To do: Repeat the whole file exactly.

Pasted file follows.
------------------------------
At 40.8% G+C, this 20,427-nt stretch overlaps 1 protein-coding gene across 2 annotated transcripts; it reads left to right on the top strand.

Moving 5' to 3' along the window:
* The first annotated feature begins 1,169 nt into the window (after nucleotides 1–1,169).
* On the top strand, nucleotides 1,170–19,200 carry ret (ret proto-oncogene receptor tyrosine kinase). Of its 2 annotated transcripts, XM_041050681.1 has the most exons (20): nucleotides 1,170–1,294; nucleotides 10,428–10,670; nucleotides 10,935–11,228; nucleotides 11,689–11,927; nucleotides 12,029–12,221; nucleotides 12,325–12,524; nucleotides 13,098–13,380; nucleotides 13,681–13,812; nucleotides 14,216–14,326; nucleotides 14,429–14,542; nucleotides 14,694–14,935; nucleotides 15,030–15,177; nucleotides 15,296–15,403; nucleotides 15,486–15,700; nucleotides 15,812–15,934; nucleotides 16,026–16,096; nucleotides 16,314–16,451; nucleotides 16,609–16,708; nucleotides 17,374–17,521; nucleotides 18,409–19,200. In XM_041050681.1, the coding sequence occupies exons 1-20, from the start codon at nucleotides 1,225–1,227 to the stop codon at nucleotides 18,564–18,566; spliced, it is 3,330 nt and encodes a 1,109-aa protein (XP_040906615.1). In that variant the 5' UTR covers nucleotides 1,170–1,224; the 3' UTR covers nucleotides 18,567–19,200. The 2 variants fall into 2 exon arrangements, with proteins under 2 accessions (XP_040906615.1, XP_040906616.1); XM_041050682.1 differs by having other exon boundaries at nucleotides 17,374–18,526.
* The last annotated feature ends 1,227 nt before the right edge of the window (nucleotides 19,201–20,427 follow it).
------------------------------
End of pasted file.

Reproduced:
At 40.8% G+C, this 20,427-nt stretch overlaps 1 protein-coding gene across 2 annotated transcripts; it reads left to right on the top strand.

Moving 5' to 3' along the window:
* The first annotated feature begins 1,169 nt into the window (after nucleotides 1–1,169).
* On the top strand, nucleotides 1,170–19,200 carry ret (ret proto-oncogene receptor tyrosine kinase). Of its 2 annotated transcripts, XM_041050681.1 has the most exons (20): nucleotides 1,170–1,294; nucleotides 10,428–10,670; nucleotides 10,935–11,228; nucleotides 11,689–11,927; nucleotides 12,029–12,221; nucleotides 12,325–12,524; nucleotides 13,098–13,380; nucleotides 13,681–13,812; nucleotides 14,216–14,326; nucleotides 14,429–14,542; nucleotides 14,694–14,935; nucleotides 15,030–15,177; nucleotides 15,296–15,403; nucleotides 15,486–15,700; nucleotides 15,812–15,934; nucleotides 16,026–16,096; nucleotides 16,314–16,451; nucleotides 16,609–16,708; nucleotides 17,374–17,521; nucleotides 18,409–19,200. In XM_041050681.1, the coding sequence occupies exons 1-20, from the start codon at nucleotides 1,225–1,227 to the stop codon at nucleotides 18,564–18,566; spliced, it is 3,330 nt and encodes a 1,109-aa protein (XP_040906615.1). In that variant the 5' UTR covers nucleotides 1,170–1,224; the 3' UTR covers nucleotides 18,567–19,200. The 2 variants fall into 2 exon arrangements, with proteins under 2 accessions (XP_040906615.1, XP_040906616.1); XM_041050682.1 differs by having other exon boundaries at nucleotides 17,374–18,526.
* The last annotated feature ends 1,227 nt before the right edge of the window (nucleotides 19,201–20,427 follow it).